Do new regulations signal the end of Section 32 buy outs?

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In 1981 IBM launched a new product. They called it the Personal Computer or PC for short. In the same year, the pension industry also launched a new product - the Section 32 Buy Out Plan (aka a deferred annuity plan). It’s fair to say that the Section 32 wasn’t bought in the same numbers as the PC, but a lot were bought by trustees looking to transfer DC and sometimes Guaranteed Minimum Pension (GMP) liabilities ahead of scheme wind ups.

Section 32s continue to be used by trustees today, although few insurers offer to cover GMPs, having suffered the consequences of over optimistic assumptions made by 1980s actuaries. They’re mainly used by trustees and employers of DC schemes who want to effect a wind up, and up until now there hasn’t been a simple alternative. If an employer wanted to transfer to another scheme they had to follow a process largely designed with defined benefit schemes in mind. The process involved obtaining an actuarial certificate, and ensuring that the transfer satisfied the requirements to be a scheme reorganisation. Essentially the transferring and receiving schemes needed to be run by the same employer.

It was a more complicated transfer process than the application form demanded by a Section 32 but one that was used by a number of employers and trustees. They saw the value of transferring to schemes that offer members a bit more than is on offer from some Section 32 plans. A bit like the early adopters of laptops and tablets, they were willing to put up with some short-term pain and perhaps higher costs to deliver a longer term gain, in this case for their scheme members.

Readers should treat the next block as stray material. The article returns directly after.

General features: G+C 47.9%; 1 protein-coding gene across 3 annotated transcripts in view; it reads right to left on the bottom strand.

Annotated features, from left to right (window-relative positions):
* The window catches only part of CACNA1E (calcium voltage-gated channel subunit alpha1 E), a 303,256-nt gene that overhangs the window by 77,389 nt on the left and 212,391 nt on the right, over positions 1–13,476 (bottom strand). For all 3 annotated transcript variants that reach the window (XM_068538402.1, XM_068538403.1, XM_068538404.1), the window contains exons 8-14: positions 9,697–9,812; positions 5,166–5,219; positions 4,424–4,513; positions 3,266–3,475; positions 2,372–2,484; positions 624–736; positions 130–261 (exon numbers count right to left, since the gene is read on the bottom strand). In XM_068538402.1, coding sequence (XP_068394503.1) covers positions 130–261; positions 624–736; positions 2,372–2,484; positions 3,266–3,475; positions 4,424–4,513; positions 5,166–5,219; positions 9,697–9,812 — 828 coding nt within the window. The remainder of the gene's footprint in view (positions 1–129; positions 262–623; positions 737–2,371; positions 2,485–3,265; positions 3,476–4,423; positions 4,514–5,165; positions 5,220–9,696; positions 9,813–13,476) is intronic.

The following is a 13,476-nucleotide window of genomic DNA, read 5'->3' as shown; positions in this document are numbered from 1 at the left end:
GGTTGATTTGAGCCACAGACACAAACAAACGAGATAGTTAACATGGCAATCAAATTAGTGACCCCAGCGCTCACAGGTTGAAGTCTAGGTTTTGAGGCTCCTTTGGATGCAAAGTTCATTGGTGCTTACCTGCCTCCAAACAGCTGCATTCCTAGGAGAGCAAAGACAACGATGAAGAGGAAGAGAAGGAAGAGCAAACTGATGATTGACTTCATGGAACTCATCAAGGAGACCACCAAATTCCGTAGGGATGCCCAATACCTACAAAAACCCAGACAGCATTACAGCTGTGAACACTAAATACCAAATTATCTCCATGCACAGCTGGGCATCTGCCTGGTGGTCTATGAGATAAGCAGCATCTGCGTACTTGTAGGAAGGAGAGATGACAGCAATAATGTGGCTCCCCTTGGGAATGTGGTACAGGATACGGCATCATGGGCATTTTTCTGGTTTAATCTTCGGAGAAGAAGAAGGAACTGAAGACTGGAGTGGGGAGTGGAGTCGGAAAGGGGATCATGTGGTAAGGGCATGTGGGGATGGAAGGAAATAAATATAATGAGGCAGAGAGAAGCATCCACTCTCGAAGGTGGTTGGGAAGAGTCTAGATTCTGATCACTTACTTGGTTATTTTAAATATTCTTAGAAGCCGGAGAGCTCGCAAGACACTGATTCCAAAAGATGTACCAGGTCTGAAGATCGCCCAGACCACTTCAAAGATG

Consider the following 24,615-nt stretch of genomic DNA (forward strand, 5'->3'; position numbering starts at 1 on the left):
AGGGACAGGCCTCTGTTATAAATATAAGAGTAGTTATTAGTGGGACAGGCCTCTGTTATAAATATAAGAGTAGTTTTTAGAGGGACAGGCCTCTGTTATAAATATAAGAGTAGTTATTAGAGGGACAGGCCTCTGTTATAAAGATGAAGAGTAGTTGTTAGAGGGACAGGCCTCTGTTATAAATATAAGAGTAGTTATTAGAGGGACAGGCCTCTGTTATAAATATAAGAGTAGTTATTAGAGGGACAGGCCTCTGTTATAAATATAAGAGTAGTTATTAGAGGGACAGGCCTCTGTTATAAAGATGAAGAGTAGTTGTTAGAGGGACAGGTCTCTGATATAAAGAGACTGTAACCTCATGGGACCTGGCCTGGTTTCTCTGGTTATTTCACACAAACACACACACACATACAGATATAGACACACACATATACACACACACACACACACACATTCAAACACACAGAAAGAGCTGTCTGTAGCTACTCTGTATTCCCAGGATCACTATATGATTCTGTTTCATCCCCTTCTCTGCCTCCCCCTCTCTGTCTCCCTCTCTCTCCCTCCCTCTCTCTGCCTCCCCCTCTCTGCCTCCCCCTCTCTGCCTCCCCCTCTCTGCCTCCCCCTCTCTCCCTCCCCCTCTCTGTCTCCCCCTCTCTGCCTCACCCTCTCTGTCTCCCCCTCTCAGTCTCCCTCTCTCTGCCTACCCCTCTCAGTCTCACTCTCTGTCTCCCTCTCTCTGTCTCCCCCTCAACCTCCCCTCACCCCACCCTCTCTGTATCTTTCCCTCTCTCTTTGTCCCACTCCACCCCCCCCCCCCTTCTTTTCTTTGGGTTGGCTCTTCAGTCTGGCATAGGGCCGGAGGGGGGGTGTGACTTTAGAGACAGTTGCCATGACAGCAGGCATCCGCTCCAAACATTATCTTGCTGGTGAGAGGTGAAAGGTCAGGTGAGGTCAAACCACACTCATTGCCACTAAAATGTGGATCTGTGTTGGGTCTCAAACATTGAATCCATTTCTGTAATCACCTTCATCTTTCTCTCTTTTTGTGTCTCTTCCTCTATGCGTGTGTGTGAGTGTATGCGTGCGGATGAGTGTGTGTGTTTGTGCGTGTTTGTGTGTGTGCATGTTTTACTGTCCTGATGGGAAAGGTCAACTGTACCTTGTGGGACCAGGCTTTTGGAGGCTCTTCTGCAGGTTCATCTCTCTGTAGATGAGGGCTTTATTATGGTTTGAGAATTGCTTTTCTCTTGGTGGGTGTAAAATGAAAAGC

Times are changing

Things will change from 6 April, with further simplification set to follow as master trusts become authorised under the Pensions Act 2017. The requirement for the employer to participate in the receiving scheme will fall away, as will the need for actuarial sign off. Trustees will need to take appropriate advice unless they are transferring to an authorised master trust. All in all the process starts to look a lot like the Section 32 Buy Out process.

Just as PCs sales have fallen and been replaced by better performing laptops and tablets, the same could start to happen with Section 32s. Some trustees might be tempted by a Section 32 at a lower price but after a couple of years of doing their value for money assessment they, more than any other stakeholder, may find price and value are not always the same thing. They should also be the first individuals to recognise the long-term value to their members of independent governance, from professional trustees.

The importance of governance

Ongoing governance could drive the demise of the old Section 32. While independent governance should ensure that master trusts keep up with, or lead the way, with new developments the Section 32 inhabits a netherworld, neither subject to the governance of Trustees nor provider Independent Governance Committees.

It is not a product that can be easily transferred, without the risk of an HMRC penalty, in the form of a loss of protected tax-free cash sum rights. In some cases providers have struggled to offer the full range of pension freedoms, and the digital engagement that is now expected by consumers.

The Department for Work and Pensions (DWP) have also issued some guidance1:

"We would encourage trustees who are continuing to use deferred annuity contracts….. to consider whether this remains in members’ best interests, or whether their fiduciary duty is better met through a newly simplified bulk transfer approach, which confers additional flexibility on how the member exercises their pension rights in future".

When George Osborne decided to relax the rules on drawdown he announced that people would no longer need to buy an annuity. The DWP’s announcement of a simplified bulk transfer process could be couched in similar terms - from April 2018 trustees of defined contribution pension schemes no longer need to buy a Section 32 plan.

If you’d like to discuss this further, please get in touch with your Aviva contact.

1Department of Work and Pensions. Simplifying the process for defined contribution pension scheme consolidation while maintaining member protection, February 2018

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